On Easter Sunday, I knew that Grace and St. Stephen’s would be crowded with worshippers, that parking would be a problem, that the pews would be uncomfortable, that my knees would be creaky and that I couldn’t check my phone during the sermon. So I wafted kind thoughts to my fellow Episcopalians and headed for Cripple Creek, hoping for some sign of heavenly beneficence.

Driving past St. Peter’s Chapel as we arrived in the Creek, I was pleased to see scores of cars parked around the resplendent church, where Sunday mass has been celebrated since 1898. I’ve never been inside. According to the Diocese of Colorado Springs, it  “features ornate altars in the pre-Vatican II style, liturgical artwork and handcrafted stained glass. A new (copper) roof installed a few years ago increased the church’s visibility, particularly when the roof reflects sunlight to the view of the townspeople.”

Leaving the Creek a few hours later, we drove past St. Andrew’s Episcopal Church, a small but immaculately maintained building that has services every Sunday. Like its Catholic counterpart, it’s one of many small congregations in cities throughout Colorado that have somehow survived (and even thrived) since the 19th century.

That’s something to celebrate, as is the peaceful coexistence of multiple faiths and belief systems in our state. We Episcopalians are schismatic Catholics, an offshoot of the Anglican Church that was created in 1534 when King Henry VIII declared himself supreme ruler of the Church of England. The bitterness and bloodshed of 500 years ago is long past, and it seems unlikely that our religious communities will ever be infected by the angry rancor of present-day national politics, but unlikely doesn’t mean impossible.

Consider 2007, when the Episcopal congregation of Grace and St. Stephen’s fractured as conservative dissidents led by then-Rector Don Armstrong attempted to break away from the Colorado bishopric and affiliate with an Anglican group. Armstrong and his followers took possession of the building, the Episcopal Church sued and the dissidents lost in court two years later. No shots were fired, no bombs exploded and no one vowed revenge. Father Armstrong and his followers acquired the 1873 downtown building that originally housed Grace Church, and launched St. George’s Anglican Church in 2009. Loyal Episcopalians who had worshipped in Colorado College’s Shove Chapel for two years repossessed their beautiful Tejon Street building.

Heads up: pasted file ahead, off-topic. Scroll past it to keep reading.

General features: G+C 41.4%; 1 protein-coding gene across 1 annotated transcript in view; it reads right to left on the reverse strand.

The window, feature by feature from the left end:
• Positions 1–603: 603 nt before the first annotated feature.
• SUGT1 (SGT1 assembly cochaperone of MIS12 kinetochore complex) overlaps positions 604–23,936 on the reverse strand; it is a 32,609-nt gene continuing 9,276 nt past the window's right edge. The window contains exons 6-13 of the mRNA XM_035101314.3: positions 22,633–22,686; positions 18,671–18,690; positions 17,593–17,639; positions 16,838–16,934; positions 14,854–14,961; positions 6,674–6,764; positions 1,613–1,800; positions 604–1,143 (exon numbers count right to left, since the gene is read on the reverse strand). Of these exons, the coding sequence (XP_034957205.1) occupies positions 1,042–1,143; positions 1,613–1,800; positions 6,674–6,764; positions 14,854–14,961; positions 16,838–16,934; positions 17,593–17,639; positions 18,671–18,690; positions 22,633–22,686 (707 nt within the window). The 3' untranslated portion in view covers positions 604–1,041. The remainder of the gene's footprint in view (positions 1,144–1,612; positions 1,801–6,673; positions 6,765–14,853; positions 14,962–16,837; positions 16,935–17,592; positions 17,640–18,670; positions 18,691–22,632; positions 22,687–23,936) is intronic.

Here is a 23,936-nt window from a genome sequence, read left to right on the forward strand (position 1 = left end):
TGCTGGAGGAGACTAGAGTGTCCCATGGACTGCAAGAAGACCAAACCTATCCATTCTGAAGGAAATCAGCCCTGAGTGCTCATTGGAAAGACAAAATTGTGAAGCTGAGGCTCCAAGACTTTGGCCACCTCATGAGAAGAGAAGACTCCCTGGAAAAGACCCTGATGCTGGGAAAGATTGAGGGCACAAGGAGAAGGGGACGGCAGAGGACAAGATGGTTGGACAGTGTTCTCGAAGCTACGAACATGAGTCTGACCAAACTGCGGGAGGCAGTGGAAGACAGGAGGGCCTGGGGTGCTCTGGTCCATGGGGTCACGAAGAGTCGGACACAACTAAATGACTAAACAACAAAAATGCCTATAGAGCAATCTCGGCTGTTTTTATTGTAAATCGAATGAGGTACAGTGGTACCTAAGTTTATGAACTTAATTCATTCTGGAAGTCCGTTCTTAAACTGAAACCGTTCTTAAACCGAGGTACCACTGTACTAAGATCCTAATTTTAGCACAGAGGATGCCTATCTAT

An enduring “Ring of Faith” blesses our city, a handful of historic churches that were erected in the 19th and the early 20th centuries, and remain lively and relevant today. They include the First Congregational Church, All Souls Unitarian Universalist Church, Grace and St. Stephen’s, The First Baptist Church, Sacred Heart and St. Mary’s Cathedral.

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Yet all are threatened — by indifference.

As Michelle Boorstein reported in The Washington Post on Easter Sunday, 23 percent of Americans say they have “no religion,” up from 14 percent in 2000. That makes “no religion” the fastest-growing denomination in the country. More than half of all Americans say they attend religious services once a year or less.

Those figures suggest that we’re well on the way to post-religion America, a country where church buildings have been converted to other uses, congregations disbanded and religious schools closed. It’d be a 21st century Reformation, one that would sweep aside Protestants, Catholics and adherents of every faith. Some might applaud such a change, while others might see it as another consequence of depersonalized digital culture. No matter — I know that I’m one of the perps in this particular cultural heist.

My parents were the first couple married in Grace and St. Stephen’s, shortly after it was completed in 1926. I grew up in the church, reluctantly attended Sunday school and benefited from Rector Lindsay Patton’s wise counsel after my father died when I was a teenager. I’ve attended family marriages, funerals and christenings there, but I haven’t been to services for years.

No more excuses, no more Sunday morning trips to the Creek. A week has 168 hours — I can give up staring at my phone for two of them. It’s time to reconnect, and give what I can give, and gratefully accept what is given.

Just don’t ask me to repeat Sunday school.